91% of Smartphone users globally are concerned about at least one security issue, according to a report from Nokia. The report remarks that many users are not certain in their current approach to mobile security and are often willing to pay a premium for additional protection. For telecom operators this presents a profitable opportunity for the upsell of VAS and increasing ARPU.
In a broader sense, Nokia and PWC remark that telecoms can create a competitive advantage by focusing on security and increasing customers’ trust in their brands. However, providing the right security tools to your customers is only the first step. To establish mobile security as competitive differentiator, operators need to go further. They need to provide support content that ensures that customers will be able to set up and use their new security tools (VAS). Operators should also aim to educate their customers and raise the general awareness about possible vulnerabilities.
Users’ security concerns
According to Nokia, viruses & malware are the main concern of 68% of users. These issues present a serious threat that has affected nearly 40% of users. However, only 43% of users have anti-virus or malware software on their smartphone.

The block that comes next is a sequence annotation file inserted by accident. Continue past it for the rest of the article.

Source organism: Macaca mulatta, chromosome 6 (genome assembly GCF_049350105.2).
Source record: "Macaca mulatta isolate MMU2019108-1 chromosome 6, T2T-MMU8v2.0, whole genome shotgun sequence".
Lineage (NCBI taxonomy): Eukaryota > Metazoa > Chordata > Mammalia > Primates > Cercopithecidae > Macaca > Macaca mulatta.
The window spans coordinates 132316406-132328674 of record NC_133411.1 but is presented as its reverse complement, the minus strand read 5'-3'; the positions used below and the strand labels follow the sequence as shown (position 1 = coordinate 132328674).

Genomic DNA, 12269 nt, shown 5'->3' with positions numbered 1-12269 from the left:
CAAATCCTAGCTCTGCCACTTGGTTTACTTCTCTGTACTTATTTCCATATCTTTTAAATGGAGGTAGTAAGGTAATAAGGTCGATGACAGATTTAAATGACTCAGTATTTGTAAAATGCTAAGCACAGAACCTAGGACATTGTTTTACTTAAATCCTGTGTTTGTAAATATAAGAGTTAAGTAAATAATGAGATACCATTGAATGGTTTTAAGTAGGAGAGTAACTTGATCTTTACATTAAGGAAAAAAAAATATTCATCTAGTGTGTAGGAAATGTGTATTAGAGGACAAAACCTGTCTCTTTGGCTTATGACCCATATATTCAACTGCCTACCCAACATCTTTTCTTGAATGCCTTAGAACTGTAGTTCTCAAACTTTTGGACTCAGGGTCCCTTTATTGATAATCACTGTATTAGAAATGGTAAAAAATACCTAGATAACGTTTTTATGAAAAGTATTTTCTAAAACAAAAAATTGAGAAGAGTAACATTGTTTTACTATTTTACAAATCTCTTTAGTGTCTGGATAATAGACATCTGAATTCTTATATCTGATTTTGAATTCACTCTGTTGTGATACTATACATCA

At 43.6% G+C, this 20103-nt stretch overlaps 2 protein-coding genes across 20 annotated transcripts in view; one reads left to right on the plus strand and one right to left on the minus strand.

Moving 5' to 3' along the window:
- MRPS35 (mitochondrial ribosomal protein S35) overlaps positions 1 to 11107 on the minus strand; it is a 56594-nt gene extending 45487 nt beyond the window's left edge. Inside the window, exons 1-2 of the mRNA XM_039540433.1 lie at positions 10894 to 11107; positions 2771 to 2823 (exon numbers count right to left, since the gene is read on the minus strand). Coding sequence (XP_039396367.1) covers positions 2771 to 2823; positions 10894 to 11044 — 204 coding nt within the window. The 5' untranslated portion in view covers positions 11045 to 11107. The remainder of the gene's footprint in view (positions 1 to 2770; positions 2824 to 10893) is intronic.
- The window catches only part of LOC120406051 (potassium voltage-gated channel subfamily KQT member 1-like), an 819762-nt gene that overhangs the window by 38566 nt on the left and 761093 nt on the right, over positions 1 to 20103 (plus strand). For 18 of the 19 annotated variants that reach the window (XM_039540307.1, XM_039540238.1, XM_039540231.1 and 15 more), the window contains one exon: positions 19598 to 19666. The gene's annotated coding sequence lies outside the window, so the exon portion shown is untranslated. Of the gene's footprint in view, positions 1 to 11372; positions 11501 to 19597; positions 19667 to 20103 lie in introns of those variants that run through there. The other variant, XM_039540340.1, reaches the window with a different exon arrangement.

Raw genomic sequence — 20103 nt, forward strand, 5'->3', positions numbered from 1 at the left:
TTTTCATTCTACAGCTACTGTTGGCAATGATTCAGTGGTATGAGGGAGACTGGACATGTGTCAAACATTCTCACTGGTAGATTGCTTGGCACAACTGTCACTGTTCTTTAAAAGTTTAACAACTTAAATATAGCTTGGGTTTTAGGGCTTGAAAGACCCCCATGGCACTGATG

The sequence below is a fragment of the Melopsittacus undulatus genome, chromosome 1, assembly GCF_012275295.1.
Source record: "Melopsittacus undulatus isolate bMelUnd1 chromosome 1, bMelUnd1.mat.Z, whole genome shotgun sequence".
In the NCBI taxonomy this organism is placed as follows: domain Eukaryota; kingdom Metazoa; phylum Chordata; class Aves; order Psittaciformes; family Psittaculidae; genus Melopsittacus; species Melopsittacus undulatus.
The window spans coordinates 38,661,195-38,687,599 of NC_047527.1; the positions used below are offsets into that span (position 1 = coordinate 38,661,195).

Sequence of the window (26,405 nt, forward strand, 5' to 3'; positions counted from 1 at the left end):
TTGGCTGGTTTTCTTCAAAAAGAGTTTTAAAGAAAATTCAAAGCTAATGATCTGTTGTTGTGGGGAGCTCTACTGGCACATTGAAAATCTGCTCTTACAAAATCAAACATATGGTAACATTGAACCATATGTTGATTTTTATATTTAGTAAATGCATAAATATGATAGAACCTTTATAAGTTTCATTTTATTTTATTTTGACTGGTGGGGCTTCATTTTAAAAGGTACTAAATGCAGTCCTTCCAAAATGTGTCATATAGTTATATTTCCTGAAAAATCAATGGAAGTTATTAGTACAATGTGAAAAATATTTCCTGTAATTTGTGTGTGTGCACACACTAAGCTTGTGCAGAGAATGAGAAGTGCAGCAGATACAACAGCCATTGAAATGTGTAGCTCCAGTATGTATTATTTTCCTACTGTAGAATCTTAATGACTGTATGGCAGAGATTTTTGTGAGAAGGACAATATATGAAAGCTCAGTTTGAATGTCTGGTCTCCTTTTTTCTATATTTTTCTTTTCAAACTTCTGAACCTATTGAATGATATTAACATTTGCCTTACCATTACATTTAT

Identity theft and Internet fraud also top the list of users’ concerns. However, in reality those types of security breaches impact only a limited number of the customers.
The most common security issue is spam. Yet, because it rarely causes financial or information damages to users, it is not considered to be a serious cyber-threat.
Nokia remarks users see the operator as being responsible for protecting them from a wide range of security threats. Combining that with the level of worry, it comes as no surprise that 47% of users are likely to switch operators in the event of a security breach.
Although very few of telecom customers have actually experienced a serious security breach, many are willing to pay additional fees for extra protection. According to Nokia, 40% of users in developing markets and 28% in mature markets are willing to pay a premium for additional security. This presents not only an opportunity for upsell and increasing ARPU, but also, according to Nokia and PWC, a possibility for differentiation. Combining these insights, we have compiled practical suggestions that can serve operators’ differentiation efforts:
- Operators need to offer their users the right tools to address their mobile security concerns
- They need to provide support content which ensures that users will be able to use those tools and that they will gain a general awareness about possible security vulnerabilities.
Tools to address mobile security concerns
We have gathered several types of tools that operators can offer separately as Value Added Services (VAS) or as monthly/annual security subscription packages:
- Anti-virus protection – These applications automatically scan downloads and block malware and spyware.
- Anti-theft software – This tracks stolen devices and helps users to securely backup their data from the lost devices. It also provides remote lock and wipe capabilities for users’ data.